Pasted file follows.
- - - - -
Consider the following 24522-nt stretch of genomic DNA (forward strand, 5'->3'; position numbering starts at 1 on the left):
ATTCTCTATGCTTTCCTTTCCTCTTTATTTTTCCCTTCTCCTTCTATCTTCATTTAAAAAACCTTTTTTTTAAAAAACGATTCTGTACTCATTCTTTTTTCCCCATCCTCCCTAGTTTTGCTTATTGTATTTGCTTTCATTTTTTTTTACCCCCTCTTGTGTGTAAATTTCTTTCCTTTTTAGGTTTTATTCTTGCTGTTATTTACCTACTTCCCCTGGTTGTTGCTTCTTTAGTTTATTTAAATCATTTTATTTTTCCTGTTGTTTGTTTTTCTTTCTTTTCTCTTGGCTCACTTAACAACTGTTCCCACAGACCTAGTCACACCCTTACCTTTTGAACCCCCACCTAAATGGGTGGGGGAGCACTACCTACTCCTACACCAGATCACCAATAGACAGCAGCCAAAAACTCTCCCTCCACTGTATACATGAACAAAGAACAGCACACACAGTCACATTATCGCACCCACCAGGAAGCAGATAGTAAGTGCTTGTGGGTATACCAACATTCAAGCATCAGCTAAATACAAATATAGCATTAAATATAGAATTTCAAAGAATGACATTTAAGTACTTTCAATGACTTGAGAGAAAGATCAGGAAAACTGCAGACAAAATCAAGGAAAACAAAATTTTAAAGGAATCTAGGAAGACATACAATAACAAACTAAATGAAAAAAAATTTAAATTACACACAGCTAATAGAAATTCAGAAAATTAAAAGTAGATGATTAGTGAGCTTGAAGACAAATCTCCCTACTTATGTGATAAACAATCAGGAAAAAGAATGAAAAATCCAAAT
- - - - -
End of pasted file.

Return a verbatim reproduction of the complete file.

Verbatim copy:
Consider the following 24522-nt stretch of genomic DNA (forward strand, 5'->3'; position numbering starts at 1 on the left):
ATTCTCTATGCTTTCCTTTCCTCTTTATTTTTCCCTTCTCCTTCTATCTTCATTTAAAAAACCTTTTTTTTAAAAAACGATTCTGTACTCATTCTTTTTTCCCCATCCTCCCTAGTTTTGCTTATTGTATTTGCTTTCATTTTTTTTTACCCCCTCTTGTGTGTAAATTTCTTTCCTTTTTAGGTTTTATTCTTGCTGTTATTTACCTACTTCCCCTGGTTGTTGCTTCTTTAGTTTATTTAAATCATTTTATTTTTCCTGTTGTTTGTTTTTCTTTCTTTTCTCTTGGCTCACTTAACAACTGTTCCCACAGACCTAGTCACACCCTTACCTTTTGAACCCCCACCTAAATGGGTGGGGGAGCACTACCTACTCCTACACCAGATCACCAATAGACAGCAGCCAAAAACTCTCCCTCCACTGTATACATGAACAAAGAACAGCACACACAGTCACATTATCGCACCCACCAGGAAGCAGATAGTAAGTGCTTGTGGGTATACCAACATTCAAGCATCAGCTAAATACAAATATAGCATTAAATATAGAATTTCAAAGAATGACATTTAAGTACTTTCAATGACTTGAGAGAAAGATCAGGAAAACTGCAGACAAAATCAAGGAAAACAAAATTTTAAAGGAATCTAGGAAGACATACAATAACAAACTAAATGAAAAAAAATTTAAATTACACACAGCTAATAGAAATTCAGAAAATTAAAAGTAGATGATTAGTGAGCTTGAAGACAAATCTCCCTACTTATGTGATAAACAATCAGGAAAAAGAATGAAAAATCCAAAT